Question of the Week # 220

220 )  A 32 year old woman presents to the office for evaluation of dysuria, frequency and urgency. She has had two episodes of urinary tract infection in the last 4 months. Her previous episodes were managed with 3 day course of trimethoprim-sulfamethoxazole.  She has been using cranberry juice but has not experienced any improvement in recurrences. At this time, she denies any flank pain or fever.  She is sexually active with one partner and uses diaphragms with spermicide for contraception. Physical examination is normal except for mild supra-pubic tenderness. There is no costo-vertebral angle tenderness. Urinalysis  reveals pyuria and 3+ leukoesterase. There are no WBC casts. Which of the following is the most appropriate recommendation to avoid recurrent urinary tract infections in this patient?

A) Post-coital voiding

B) Post-Coital Trimethoprim-sulfamethoxazole

C) Avoid vaginal spermicides

D) CT scan abdomen

E) Daily Trimethoprim-Sulfamethoxazole

4 Responses

  1. B…..

    how do you define recurrent urinary tract infection? Most define recurrent UTI when a woman has 2 or more symptomatic urinary tract infections in 6 months or 3 or more symptomatic UTIs over 12 months. What makes this definition less precise is the fact that the degree of discomfort in the woman usually is the determining factor that leads her to present to her primary care provider. Frustration usually motivates the woman to act.

    Once your primary provider has determined you have recurring UTI’s, the following recommendations may be made for young, healthy, non-pregnant women.

    For sexually active women:
    •If spermicides or diphragms are used, an alternative form of contraception may be recommended.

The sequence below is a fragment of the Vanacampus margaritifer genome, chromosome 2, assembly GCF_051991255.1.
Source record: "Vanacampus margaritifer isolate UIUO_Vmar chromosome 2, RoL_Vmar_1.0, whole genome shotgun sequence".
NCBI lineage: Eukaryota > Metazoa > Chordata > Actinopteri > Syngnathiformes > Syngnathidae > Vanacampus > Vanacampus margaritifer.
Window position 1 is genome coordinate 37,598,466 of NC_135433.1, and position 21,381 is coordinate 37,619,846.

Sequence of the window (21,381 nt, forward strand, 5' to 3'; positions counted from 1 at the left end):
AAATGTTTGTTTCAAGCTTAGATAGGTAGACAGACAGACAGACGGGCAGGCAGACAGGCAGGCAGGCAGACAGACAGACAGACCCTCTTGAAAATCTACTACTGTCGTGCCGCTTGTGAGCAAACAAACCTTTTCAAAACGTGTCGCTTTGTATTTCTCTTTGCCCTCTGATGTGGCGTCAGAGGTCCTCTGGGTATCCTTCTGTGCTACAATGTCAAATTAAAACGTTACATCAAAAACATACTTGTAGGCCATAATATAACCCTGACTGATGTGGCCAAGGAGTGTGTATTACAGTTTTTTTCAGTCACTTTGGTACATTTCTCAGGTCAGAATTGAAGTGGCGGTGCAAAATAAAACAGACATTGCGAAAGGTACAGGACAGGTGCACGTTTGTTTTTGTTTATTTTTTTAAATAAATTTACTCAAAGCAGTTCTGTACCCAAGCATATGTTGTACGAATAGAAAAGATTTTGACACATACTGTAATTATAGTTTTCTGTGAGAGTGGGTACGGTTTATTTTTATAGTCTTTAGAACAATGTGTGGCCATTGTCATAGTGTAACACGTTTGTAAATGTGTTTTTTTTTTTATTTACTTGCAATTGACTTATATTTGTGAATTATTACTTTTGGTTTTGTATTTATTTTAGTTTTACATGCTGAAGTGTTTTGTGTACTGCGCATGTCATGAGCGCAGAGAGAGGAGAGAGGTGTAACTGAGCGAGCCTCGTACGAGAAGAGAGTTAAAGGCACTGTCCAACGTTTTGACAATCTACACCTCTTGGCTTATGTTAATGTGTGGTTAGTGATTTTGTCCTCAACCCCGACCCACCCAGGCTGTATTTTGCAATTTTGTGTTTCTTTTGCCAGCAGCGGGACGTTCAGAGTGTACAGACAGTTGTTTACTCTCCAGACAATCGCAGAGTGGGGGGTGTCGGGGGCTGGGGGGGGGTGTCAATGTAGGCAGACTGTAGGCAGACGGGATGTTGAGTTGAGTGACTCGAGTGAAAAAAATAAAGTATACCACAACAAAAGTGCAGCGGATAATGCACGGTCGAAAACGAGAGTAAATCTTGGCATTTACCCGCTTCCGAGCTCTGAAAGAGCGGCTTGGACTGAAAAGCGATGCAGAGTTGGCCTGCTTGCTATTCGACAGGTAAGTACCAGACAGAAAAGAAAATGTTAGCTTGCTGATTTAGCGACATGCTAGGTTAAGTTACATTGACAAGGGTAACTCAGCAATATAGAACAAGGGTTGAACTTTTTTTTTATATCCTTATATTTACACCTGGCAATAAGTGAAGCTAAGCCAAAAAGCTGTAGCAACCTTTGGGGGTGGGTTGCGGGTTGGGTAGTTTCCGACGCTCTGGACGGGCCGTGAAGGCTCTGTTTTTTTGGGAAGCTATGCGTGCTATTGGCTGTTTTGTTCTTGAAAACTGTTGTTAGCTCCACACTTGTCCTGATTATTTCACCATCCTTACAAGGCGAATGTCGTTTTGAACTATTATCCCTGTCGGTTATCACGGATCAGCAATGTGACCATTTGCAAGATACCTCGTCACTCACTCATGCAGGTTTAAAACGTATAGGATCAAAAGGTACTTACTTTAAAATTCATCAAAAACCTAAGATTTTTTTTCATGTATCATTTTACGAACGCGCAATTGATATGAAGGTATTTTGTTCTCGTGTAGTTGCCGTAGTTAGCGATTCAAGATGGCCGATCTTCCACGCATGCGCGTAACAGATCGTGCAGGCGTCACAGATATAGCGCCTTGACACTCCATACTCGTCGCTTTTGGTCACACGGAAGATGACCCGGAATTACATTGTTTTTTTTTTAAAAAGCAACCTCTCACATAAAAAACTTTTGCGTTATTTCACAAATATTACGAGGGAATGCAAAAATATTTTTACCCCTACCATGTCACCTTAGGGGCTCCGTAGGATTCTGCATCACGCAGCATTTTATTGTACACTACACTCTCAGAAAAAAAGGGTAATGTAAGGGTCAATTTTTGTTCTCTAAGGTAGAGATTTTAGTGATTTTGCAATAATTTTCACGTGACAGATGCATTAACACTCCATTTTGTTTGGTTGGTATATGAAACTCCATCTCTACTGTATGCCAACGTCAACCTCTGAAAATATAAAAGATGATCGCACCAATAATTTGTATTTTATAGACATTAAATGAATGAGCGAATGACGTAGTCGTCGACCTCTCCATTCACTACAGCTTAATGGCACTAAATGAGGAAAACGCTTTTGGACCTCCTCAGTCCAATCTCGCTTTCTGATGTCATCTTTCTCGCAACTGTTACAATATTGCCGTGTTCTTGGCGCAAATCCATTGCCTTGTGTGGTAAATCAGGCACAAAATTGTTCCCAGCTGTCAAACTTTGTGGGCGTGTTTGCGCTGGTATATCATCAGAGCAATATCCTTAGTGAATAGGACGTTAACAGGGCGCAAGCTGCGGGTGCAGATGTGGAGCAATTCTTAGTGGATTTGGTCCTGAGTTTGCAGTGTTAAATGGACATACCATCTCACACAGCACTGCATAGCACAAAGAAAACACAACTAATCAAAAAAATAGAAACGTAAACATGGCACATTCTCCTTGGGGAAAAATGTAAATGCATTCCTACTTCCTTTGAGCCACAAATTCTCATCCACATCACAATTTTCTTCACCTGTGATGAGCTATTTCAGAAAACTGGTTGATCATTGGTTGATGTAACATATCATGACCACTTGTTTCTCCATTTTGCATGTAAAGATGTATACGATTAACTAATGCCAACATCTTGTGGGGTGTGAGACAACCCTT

•Drinking fluid and urinating after sexual intercourse: studies have not proven the effectiveness of this strategy. Although some providers opine that this “doesn’t hurt,” my opinion is that if it doesn’t help, why do it?
    •Antibiotics are highly effective. There are many ways to effectively use antibiotics to prevent recurrent urinary tract infections.
    •Cranberry juice and concentrated cranberry extract tablets have not been proven to be effective. In my opinion, the cost, the calories, and the unpalatable taste make other alternatives desirable.

    Antibiotic regimens:
    •Low dose antibiotics daily
    •Low dose antibiotics three times a week
    •Antibiotics after sexual intercourse
    •Alternatively, at the first sign of a urinary tract infection, when you first notice symptoms, an antibiotic is taken.

    Studies have suggested these methods are efficacious for 6 months up to several years of therapy.

    Does the type of antibiotic prescribed make a difference? It turns out that all antibiotics are equally effective. Some antibiotics have to be dosed for kidney disease. Antibiotics can have side effects including diarrhea and yeast infections. That’s why your primary provider is there to give you advice.

    Do I have to worry about drug resistance? Yes, however it turns out that drug resistance is rare in this setting. Sometimes a urine culture is needed to see if the antibiotics are treating the organism causing the infection.

  2. How about
    C) Avoid vaginal spermicides
    First try with avoiding vaginal spermicides and diaphragm.
    If it fails, then low dose antibiotic prophylaxis or post-coital TMP/SMX

  3. B) Conservative measures including limiting spermicide use and postcoital voiding lack evidence for their efficacy but are unlikely to be harmful (Level 4 evidence, Grade C recommendation).
    Cranberry products have conflicting evidence for their efficacy (Level 1 evidence, Grade D recommendation).
    Continuous antibiotic prophylaxis (Table 3) is effective at preventing UTI. (Level 1 evidence, Grade A recommendation).
    Postcoital antibiotic prophylaxis (Table 3) within 2 hours of coitus is also effective at preventing UTI (Level 1 evidence, Grade A recommendation).
    Self-start antibiotic therapy with a 3-day treatment dose antibiotic at the onset of symptoms is another safe option for the treatment of recurrent uncomplicated UTI (Level 1 evidence, Grade A recommendation).
    Vaginal estrogen creams or rings may also reduce the risk of clinical UTI relative to placebo or no treatment in postmenopausal women (Level 1 evidence, Grade A recommendation).
    Due to a lack of comparative evidence, the decision to begin therapy, choice of therapy and duration should be based on patient preference, allergies, local resistance patterns, prior susceptibility, cost and side effects (Level 4 evidence, Grade C recommendation).

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